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Hoosac Wind Turbine Sound Monitoring

by Chris Kapsambelis

Power/Noise discrepancy
compare-GEspecs-Hoosac

This graph shows blue diamonds highlighting values from the Hoosac noise testing report (plotted from the table on the left below) to represent the power output during testing. The  red boxes come from the published power curve of the GE 1.5 sle wind turbine. The expected power output related to wind speed is shown in the table on the right below.
Hoosac-Power-TableIn comparing the recorded power output to the published power curve data, it is clear that the wind turbines were not operating normally. The power output was as much as 33% less than normal which would mean that the sound power level was also substantially reduced.Hoosac-data-table

This casts a shadow on the integrity of the sound study and needs a plausible explanation.

Attention is called to the data points inside the box between 8 and 12 meters/second. This is the range where the noise level is most likely to be in violation. At wind speeds less than 8 m/s the noise level is too low to overcome the 10 dB(A) above ambient limit. And above 12 m/s the sound power from the wind turbine flattens out while the wind is creating excessive ambient noise.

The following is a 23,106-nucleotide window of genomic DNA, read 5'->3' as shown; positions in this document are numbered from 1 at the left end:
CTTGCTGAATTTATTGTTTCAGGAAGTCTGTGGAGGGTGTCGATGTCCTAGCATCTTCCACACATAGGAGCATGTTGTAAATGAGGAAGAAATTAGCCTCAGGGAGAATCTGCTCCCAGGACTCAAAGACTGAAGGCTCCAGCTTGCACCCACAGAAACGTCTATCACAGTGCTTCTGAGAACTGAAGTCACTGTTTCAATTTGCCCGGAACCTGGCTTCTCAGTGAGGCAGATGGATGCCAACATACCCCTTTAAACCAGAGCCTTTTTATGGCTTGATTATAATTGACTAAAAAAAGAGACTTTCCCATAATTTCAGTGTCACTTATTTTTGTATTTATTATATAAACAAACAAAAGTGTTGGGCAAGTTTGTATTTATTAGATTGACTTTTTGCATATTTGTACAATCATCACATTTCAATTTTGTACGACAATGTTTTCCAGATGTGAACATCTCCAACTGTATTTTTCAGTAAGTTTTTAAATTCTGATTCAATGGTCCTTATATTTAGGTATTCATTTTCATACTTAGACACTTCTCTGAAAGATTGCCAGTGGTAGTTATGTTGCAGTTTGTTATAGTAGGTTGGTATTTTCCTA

The study contains weather data sets for 13 monitoring periods.  Each data set contains wind speed data and average turbine output power per turbine.

These data* were copied into a table used to plot power output as a function of wind speed. The field labels:

  • “BS/AS” Refer to the original fields “WT + Background  Before Shutdown, WT + Background  After Start.”
  • The field “WD” refers to “Met Tower 50 meter Wind Direction (degrees).”
  • The field “WS” refers to “Met Tower 62 meter wind speed (m/s).”
  • The field “WT Power” refers to “Average Turbine Output (kW per turbine). “  
  • The field “Date” is taken from the title of each Weather Data table.

*The data is contained in tables 8. 10, 12, 15, 17, 20, 22, 24, 26, 29, 31, 33, and 36 titled “Weather Data.”

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